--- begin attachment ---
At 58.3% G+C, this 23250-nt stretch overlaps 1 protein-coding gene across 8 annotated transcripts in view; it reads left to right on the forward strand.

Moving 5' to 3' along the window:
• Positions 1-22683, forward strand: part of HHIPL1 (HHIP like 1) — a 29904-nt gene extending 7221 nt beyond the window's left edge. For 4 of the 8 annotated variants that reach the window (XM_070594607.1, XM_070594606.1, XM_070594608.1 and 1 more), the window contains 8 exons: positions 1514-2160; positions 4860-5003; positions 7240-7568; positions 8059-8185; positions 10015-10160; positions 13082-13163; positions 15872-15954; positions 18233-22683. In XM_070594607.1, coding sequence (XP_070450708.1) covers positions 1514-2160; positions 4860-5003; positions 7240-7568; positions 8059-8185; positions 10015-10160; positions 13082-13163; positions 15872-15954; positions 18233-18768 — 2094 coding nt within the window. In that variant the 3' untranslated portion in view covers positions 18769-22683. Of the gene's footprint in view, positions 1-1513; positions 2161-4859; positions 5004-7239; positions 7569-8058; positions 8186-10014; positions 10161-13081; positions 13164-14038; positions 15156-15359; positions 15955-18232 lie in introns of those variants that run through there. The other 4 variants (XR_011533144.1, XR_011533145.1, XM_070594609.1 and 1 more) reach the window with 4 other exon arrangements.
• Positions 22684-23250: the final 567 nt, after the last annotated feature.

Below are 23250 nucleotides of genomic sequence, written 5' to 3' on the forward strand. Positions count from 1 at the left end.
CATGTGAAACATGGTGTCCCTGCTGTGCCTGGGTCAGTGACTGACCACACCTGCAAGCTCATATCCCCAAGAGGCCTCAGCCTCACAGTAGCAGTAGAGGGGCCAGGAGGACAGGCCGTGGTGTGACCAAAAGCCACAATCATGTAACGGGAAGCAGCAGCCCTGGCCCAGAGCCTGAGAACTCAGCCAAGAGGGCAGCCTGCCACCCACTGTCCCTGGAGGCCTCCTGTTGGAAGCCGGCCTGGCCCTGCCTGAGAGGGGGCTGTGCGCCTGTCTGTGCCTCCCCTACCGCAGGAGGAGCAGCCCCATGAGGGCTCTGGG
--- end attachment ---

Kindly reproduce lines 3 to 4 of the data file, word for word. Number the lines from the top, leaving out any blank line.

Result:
• Positions 1-22683, forward strand: part of HHIPL1 (HHIP like 1) — a 29904-nt gene extending 7221 nt beyond the window's left edge. For 4 of the 8 annotated variants that reach the window (XM_070594607.1, XM_070594606.1, XM_070594608.1 and 1 more), the window contains 8 exons: positions 1514-2160; positions 4860-5003; positions 7240-7568; positions 8059-8185; positions 10015-10160; positions 13082-13163; positions 15872-15954; positions 18233-22683. In XM_070594607.1, coding sequence (XP_070450708.1) covers positions 1514-2160; positions 4860-5003; positions 7240-7568; positions 8059-8185; positions 10015-10160; positions 13082-13163; positions 15872-15954; positions 18233-18768 — 2094 coding nt within the window. In that variant the 3' untranslated portion in view covers positions 18769-22683. Of the gene's footprint in view, positions 1-1513; positions 2161-4859; positions 5004-7239; positions 7569-8058; positions 8186-10014; positions 10161-13081; positions 13164-14038; positions 15156-15359; positions 15955-18232 lie in introns of those variants that run through there. The other 4 variants (XR_011533144.1, XR_011533145.1, XM_070594609.1 and 1 more) reach the window with 4 other exon arrangements.
• Positions 22684-23250: the final 567 nt, after the last annotated feature.